Saturday, June 4, 2011

Organic Writer

I've been thinking about the term Larry Brooks uses for the kind of writer I've been - organic. I like it better than "pantser". I became an organic writer because one day I decided that I could write a book. I didn't ask advice or read anything about it or even doubt myself. I just did it. Yeah, it was pretty disastrous, but I did get a personal reply from an editor at Harlequin. I didn't realize until years later how rare that is.

I learned some important things from that book. First - I could do it. I could sit down with an idea and carry it through to hea (happily ever after). Second - That I loved doing it. Third - I needed help before I did it again.

So started my quest to learn and absorb anything that would help me become a better writer. And it worked. I am better. I've written 1st drafts of  a dozen or so novels - (thank you nanowrimo).

I thought it would get easier. It hasn't.

Yes, that first draft comes flying out, and yes, my characters come alive and I have a great time spending the month of November with them, but after that what? After that, I let them sit, and I go back and read them, and I love them, but I know that they need to be revised and that the timing here isn't right and this conversation seems like it might be in the wrong place, and why did she do that? and would he ever do that? Then something comes up that takes me away from the manuscript for a day or two, I forget where I was, and either move on to a different story, or drown my sorrows in spider solitaire.

At least that's what I used to do.

I'm committing this year to a couple of things - no more computer games, write every day, and write my next three books using structure and at least some sort of outline. I figure 3 manuscripts will be enough to convince me that it is easier to start with a skeleton, than it is to try to insert the skeleton later. (Even though Temperance Brennan would probably find that scenario intriguing.)

 For now, I've got an organic manuscript that isn't quite where I want it to be. I'm hoping my commitment to write every day will get this story done and out to readers. Then I can start on the next one. And the next. Some days I think it would just be easier to open a new file and start writing the book all over again, now that I've discovered the story.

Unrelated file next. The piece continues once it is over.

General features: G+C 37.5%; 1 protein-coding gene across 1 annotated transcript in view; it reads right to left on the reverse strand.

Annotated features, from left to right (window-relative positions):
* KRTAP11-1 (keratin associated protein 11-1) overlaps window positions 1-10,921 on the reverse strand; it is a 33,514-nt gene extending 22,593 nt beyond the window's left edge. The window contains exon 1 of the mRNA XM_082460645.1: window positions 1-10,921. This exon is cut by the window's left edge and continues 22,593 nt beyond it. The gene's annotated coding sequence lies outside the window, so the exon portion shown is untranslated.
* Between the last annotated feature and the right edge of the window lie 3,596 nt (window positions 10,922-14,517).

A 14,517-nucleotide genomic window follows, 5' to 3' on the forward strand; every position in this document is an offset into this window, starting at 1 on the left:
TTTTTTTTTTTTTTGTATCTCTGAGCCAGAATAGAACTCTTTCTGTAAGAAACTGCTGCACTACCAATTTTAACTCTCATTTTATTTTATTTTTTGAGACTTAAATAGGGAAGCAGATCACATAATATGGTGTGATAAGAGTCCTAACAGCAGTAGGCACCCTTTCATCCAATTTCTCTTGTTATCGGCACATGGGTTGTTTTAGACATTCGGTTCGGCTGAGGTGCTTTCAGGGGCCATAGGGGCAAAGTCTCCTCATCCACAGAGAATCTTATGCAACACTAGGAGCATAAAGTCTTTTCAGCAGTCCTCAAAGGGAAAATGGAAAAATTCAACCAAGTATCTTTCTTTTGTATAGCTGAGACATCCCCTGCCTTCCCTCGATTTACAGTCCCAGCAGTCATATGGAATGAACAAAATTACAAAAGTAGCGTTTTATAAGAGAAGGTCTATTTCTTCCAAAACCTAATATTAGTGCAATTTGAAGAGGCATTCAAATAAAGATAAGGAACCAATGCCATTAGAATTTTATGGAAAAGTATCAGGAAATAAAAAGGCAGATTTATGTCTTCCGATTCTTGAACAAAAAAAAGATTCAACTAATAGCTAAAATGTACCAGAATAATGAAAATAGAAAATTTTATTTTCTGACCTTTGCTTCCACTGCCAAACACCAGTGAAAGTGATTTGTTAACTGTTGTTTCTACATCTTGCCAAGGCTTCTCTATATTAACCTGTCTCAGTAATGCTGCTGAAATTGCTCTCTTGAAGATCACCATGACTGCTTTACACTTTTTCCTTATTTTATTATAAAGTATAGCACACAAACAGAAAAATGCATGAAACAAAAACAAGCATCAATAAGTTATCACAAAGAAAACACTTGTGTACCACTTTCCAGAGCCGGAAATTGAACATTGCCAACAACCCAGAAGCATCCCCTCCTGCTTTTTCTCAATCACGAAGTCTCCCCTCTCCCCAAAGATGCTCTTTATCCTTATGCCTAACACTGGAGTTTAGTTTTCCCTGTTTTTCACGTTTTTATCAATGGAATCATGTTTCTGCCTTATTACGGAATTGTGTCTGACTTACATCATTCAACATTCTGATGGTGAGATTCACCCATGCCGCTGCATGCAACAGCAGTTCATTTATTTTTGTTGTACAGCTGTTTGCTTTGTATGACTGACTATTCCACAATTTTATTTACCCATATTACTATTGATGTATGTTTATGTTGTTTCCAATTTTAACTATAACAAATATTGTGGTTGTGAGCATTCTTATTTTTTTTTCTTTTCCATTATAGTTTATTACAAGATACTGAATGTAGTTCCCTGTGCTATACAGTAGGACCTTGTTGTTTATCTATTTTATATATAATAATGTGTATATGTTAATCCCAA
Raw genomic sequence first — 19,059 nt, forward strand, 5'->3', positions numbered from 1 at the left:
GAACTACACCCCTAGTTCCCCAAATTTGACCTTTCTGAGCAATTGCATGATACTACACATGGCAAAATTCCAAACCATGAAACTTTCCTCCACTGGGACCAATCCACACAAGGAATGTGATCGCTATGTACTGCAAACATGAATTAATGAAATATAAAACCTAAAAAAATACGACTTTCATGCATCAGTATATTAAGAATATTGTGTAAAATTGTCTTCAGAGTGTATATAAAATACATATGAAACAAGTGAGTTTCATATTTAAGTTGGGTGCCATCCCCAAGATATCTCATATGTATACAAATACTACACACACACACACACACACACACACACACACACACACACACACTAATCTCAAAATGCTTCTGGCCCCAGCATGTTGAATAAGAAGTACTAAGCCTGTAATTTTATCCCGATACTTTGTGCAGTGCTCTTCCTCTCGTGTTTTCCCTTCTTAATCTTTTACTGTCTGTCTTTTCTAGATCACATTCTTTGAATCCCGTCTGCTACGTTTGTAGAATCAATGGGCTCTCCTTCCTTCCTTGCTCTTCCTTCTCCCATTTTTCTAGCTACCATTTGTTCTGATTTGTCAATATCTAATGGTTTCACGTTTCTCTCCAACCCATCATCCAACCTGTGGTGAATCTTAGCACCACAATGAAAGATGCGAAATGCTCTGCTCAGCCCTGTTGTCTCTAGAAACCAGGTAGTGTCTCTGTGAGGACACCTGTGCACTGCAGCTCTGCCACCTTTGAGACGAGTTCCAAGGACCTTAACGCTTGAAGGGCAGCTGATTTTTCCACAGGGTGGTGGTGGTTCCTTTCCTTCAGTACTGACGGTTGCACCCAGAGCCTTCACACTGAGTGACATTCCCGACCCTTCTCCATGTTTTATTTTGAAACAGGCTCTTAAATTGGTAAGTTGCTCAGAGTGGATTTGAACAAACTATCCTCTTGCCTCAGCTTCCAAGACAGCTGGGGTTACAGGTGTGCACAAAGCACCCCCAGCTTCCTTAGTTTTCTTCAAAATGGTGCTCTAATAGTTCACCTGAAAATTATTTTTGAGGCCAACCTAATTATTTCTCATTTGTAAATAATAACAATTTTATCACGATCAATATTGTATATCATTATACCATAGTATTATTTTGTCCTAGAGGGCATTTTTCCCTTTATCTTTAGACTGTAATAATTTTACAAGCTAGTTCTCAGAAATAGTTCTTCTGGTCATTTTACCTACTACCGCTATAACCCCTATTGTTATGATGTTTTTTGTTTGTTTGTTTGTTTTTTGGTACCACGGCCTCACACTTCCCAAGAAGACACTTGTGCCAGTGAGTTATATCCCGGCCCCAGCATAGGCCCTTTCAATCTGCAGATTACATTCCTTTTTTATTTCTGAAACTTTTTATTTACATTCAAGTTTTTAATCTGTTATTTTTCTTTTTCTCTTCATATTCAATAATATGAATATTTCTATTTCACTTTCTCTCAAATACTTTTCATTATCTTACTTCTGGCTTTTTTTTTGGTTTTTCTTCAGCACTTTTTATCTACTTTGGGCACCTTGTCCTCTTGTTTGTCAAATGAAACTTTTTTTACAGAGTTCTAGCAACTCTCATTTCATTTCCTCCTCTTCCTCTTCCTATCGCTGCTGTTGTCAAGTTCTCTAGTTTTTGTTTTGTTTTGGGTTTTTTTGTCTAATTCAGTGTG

That's what it's all about after all - discovering the story. Whether through an outline, or through actually writing, until I know what I'm trying to say, I won't be able to say it the way I want.

What would a professional writer do? (I actually paused to scratch my forehead after I typed that).  I guess after I sign my first contract, I will just know these things, right?

I think I hear the sound of distant laughter . . .

Friday, June 3, 2011

Do reading and thinking count?

Today I spent 4 hours in the car and another 4 waiting in medical facilities while my husband underwent testing for a back problem. I ask you - how do they make those doctor's office chairs so comfy and accommodating?

I don't know who said that you should never go anywhere without two books - one to read and one to write in, but I live by that motto. I actually had six books in my bag, my Kelli's Promise notebook, my other journal, my goal journal, and my date book. (Yes, I have been a scout leader several times, thank you)

However, the two books I took to read blotted out the need for anything to write in. After finishing Courting Miss Lancaster, I paused, took a sip of water, and opened The Kiss of a Stranger. It is now 11:12 p.m. and I know I will not sleep until all is settled in the Cavratt household. And isn't Crispin the coolest name? Sarah M. Eden is a new favorite - hang the lack of sleep.

So, since I mentally plotted my own books as I drove to and from Billings, plus spent every spare moment in obvious research (I'm not sure how I'll fit the Ton or a pianoforte onto my Wyoming guest ranch, but I must try) I'm calling this my writing for today.

A duel - that's it. I'll include a duel . . .

Thursday, June 2, 2011

Scary Beginnings

No, you have not stumbled onto Stephen King's blog by mistake, it's just that this is my blog - my first blog - my first day of blogging, and to me, it's much scarier than an alien spaceship buried in the woods . . .

A month ago on the day before my birthday, I left for what would turn out to be one of the best trips of my life. Krista, Norma, Leah & I took off on Wednesday afternoon for the ldstorymaker's conference in Salt Lake. After a stay in Rock Springs, we drove into town the next morning, ate lunch, met our friend Sue, and  settled in for Boot Camp.

My romance group leader was Julie Bellon and at first I thought she was very tough, then I discovered that she was very good. Not only did she help calm my nerves, but because of her, I finally understand what a hook is and what it does for the first page of a story. Thank you Julie!